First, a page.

The past week has seen the spectacular collapse of giant financial institutions and unprecedented state intervention. Hillel Ticktin spoke to Peter Manson about the likely outcome
The immediate question in relation to the current crisis and the US government’s response is whether the funds to be authorised by Congress are going to be sufficient to stabilise the world financial system and in the short term capitalism itself.
A number of measures have been taken. Companies have been taken over, but Lehman has gone bankrupt (the US authorities now probably realise they made a mistake in allowing this). What is effectively being done is the buying up of the so-called ‘distressed loans’ or ‘toxic debt’, but, even according to official figures, the sum on offer does not represent the total of all the loans that have stopped performing. A figure of $1.5 trillion has been mentioned (even if $0.3 trillion of this has already been dealt with). In fact nobody knows the true amount.
Cash has been pumped into the US money markets funds (a $3.5 trillion market), which had previously been regarded as a haven for pensions, etc. Most importantly, $700 billion will be supplied to the banks by Congress, but everything depends on the terms. Institutions previously regarded as safe, where many ordinary people had their savings, are now in trouble. In addition the USA has supplied and is supplying funds to international markets, including central banks.
The reaction of the market shows that investors are not 100% sure whether the government intervention will work or whether the measures will get through Congress. There was a rise in the price of gold and commodities and a decline in the dollar, and this implied that no-one is certain as to the outcome. There has been a subsequent decline in the stock markets. In other words, it might just work, but it will not resolve the whole situation beyond the short term. It will do no more than hold the line for a time.
The only comparison that can be made is with 1929 - with the difference that this time the bourgeoisie is not prepared to allow a deep depression to occur: They are only too aware of the consequences, which would be much greater for them than in the 30s, when they were not really threatened politically in the United States.
The question is, though, is it going to work? I do not know, but there is a chance that it will. If so, I would say that we are at this moment somewhere between the middle and the end of the first phase of a crisis. We are certainly not in a full-blown crisis yet. The first phase has to be financial - that is what happened before the great depression and it is what is happening now. The next phase, assuming there is a degree of stabilisation, will be the overall economic downturn.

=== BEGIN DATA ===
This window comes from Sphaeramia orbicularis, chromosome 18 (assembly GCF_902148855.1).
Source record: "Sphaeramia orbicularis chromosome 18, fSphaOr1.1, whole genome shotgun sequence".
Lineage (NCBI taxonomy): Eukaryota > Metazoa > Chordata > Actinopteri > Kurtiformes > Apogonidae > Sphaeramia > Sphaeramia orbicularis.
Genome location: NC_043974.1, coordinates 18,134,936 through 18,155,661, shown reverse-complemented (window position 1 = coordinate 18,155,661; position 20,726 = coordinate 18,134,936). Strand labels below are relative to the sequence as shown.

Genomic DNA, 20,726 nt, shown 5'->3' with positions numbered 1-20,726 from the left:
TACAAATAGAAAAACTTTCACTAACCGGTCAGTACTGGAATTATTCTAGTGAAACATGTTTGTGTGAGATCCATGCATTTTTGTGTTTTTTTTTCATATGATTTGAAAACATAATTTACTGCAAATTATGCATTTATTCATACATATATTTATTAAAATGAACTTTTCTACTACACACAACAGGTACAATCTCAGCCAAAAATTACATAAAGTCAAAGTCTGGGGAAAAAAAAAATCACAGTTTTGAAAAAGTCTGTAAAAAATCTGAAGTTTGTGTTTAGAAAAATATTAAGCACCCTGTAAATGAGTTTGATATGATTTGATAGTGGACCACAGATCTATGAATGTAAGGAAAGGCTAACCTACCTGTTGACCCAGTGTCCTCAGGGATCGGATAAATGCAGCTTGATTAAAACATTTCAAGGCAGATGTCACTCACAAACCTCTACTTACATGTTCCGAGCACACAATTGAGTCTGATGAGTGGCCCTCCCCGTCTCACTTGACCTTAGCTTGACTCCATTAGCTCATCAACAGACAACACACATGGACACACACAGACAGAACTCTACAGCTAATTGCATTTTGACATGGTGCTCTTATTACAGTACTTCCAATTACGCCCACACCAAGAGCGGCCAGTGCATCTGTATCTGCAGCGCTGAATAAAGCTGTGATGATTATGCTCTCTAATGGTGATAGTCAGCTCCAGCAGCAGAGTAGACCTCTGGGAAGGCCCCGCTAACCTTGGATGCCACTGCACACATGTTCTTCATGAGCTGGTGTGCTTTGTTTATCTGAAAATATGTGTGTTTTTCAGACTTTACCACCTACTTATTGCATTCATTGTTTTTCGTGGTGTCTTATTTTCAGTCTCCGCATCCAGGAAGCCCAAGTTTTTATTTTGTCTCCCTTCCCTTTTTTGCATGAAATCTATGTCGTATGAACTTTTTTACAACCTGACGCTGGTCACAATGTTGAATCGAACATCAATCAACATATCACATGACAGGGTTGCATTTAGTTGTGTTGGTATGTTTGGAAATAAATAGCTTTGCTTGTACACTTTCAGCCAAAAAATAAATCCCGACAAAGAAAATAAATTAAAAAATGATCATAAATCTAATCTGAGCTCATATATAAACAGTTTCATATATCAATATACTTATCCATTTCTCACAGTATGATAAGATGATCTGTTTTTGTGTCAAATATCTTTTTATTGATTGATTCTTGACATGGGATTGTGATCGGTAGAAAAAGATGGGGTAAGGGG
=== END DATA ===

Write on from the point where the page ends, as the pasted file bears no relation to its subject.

That will mean closures, redundancies and relatively high levels of unemployment. Indeed sales are already down. In the United States, which is, of course, the crucial economic centre. Car sales, for example, have decreased from a peak of around 18 million per year to about 12 million. The major American, as opposed to Japanese, car companies - General Motors, Chrysler and Ford - are all in trouble. Congress has voted to give them all a loan, which shows that the administration is prepared to support industry as well as the financial sector.
If there is some success in stabilising the financial system for the time being, I expect the second phase of the crisis to focus much more on industry, resulting in a fall in employment and declining real wages.
The other aspect of the overall downturn is one of deflation. Although the price of food and raw materials has gone up, in my view that is very largely a question of speculation. Why is that happening? The overall reason for the downturn is that the surplus capital within the system has been unable to find an outlet and is consequently turning on itself, as it were. This situation produced the multiplication of derivatives - $596 trillion at the end of 2007.
The question is, where can capital be invested in order to make a profit? It is not clear that there will be a return to investing in industry. There is no point in doing so if what it produces cannot be sold. So a high share of the surplus value produced is going to finance rather than industrial capital, which in itself creates a problem. The problem arises because the poor are getting poorer, which means that the ordinary person cannot actually buy the goods produced.
This aspect is intensifying. Wage levels have dropped and this results in a vicious circle. People will then not be able to pay off their loans or meet their credit card payments, which produces another financial crisis. Just as it was impossible to predict the details of the current financial crisis and how the government would react, so it is impossible to predict how the US or UK governments will intervene next time.
If money is pumped into the system, the question is, how far can governments go, how much can they spend, without causing higher inflation? In Britain the government is under attack for presiding over a large budget deficit, but in fact there is no objective reason why the deficit should not be increased from 3%-4% to 6%-7%. This is particularly so while interest rates are low, which means that government loans are less costly. The budget deficit is very high in Italy and Belgium, for example. It is also perfectly possible for government debt to be increased - in the United States it is rising exponentially. The question is, how far can both the budget deficit and government debt be allowed to rise? Certainly a lot further without causing any great grief to the system.